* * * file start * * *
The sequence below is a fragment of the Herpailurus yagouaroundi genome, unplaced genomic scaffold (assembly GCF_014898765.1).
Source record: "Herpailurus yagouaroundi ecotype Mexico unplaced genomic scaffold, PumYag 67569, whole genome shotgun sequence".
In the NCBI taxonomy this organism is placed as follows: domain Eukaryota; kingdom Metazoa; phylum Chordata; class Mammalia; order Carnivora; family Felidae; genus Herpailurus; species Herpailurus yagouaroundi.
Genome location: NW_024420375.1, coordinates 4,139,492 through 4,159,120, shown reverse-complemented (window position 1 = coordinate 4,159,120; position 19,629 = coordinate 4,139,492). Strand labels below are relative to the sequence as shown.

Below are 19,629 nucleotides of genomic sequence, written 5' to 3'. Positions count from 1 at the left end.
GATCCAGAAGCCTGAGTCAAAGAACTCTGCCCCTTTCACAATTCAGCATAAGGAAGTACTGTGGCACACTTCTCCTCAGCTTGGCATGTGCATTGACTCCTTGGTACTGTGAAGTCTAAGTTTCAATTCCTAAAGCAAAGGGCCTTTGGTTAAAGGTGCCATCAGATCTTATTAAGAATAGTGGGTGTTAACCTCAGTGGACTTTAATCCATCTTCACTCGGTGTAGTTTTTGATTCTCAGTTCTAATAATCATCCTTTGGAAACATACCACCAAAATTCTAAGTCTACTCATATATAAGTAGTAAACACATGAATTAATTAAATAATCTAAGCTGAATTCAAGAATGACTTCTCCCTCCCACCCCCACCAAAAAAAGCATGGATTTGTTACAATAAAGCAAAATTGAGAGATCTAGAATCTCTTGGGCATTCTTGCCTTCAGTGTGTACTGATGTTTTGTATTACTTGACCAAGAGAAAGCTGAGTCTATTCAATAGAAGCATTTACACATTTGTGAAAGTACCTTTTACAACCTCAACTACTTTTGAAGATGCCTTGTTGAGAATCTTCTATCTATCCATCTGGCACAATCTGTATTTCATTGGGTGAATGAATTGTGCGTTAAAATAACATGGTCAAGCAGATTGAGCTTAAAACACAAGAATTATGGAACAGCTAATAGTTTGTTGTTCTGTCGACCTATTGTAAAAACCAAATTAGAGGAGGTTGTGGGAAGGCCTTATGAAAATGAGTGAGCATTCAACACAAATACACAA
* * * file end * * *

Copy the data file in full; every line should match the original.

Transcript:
The sequence below is a fragment of the Herpailurus yagouaroundi genome, unplaced genomic scaffold (assembly GCF_014898765.1).
Source record: "Herpailurus yagouaroundi ecotype Mexico unplaced genomic scaffold, PumYag 67569, whole genome shotgun sequence".
In the NCBI taxonomy this organism is placed as follows: domain Eukaryota; kingdom Metazoa; phylum Chordata; class Mammalia; order Carnivora; family Felidae; genus Herpailurus; species Herpailurus yagouaroundi.
Genome location: NW_024420375.1, coordinates 4,139,492 through 4,159,120, shown reverse-complemented (window position 1 = coordinate 4,159,120; position 19,629 = coordinate 4,139,492). Strand labels below are relative to the sequence as shown.

Below are 19,629 nucleotides of genomic sequence, written 5' to 3'. Positions count from 1 at the left end.
GATCCAGAAGCCTGAGTCAAAGAACTCTGCCCCTTTCACAATTCAGCATAAGGAAGTACTGTGGCACACTTCTCCTCAGCTTGGCATGTGCATTGACTCCTTGGTACTGTGAAGTCTAAGTTTCAATTCCTAAAGCAAAGGGCCTTTGGTTAAAGGTGCCATCAGATCTTATTAAGAATAGTGGGTGTTAACCTCAGTGGACTTTAATCCATCTTCACTCGGTGTAGTTTTTGATTCTCAGTTCTAATAATCATCCTTTGGAAACATACCACCAAAATTCTAAGTCTACTCATATATAAGTAGTAAACACATGAATTAATTAAATAATCTAAGCTGAATTCAAGAATGACTTCTCCCTCCCACCCCCACCAAAAAAAGCATGGATTTGTTACAATAAAGCAAAATTGAGAGATCTAGAATCTCTTGGGCATTCTTGCCTTCAGTGTGTACTGATGTTTTGTATTACTTGACCAAGAGAAAGCTGAGTCTATTCAATAGAAGCATTTACACATTTGTGAAAGTACCTTTTACAACCTCAACTACTTTTGAAGATGCCTTGTTGAGAATCTTCTATCTATCCATCTGGCACAATCTGTATTTCATTGGGTGAATGAATTGTGCGTTAAAATAACATGGTCAAGCAGATTGAGCTTAAAACACAAGAATTATGGAACAGCTAATAGTTTGTTGTTCTGTCGACCTATTGTAAAAACCAAATTAGAGGAGGTTGTGGGAAGGCCTTATGAAAATGAGTGAGCATTCAACACAAATACACAA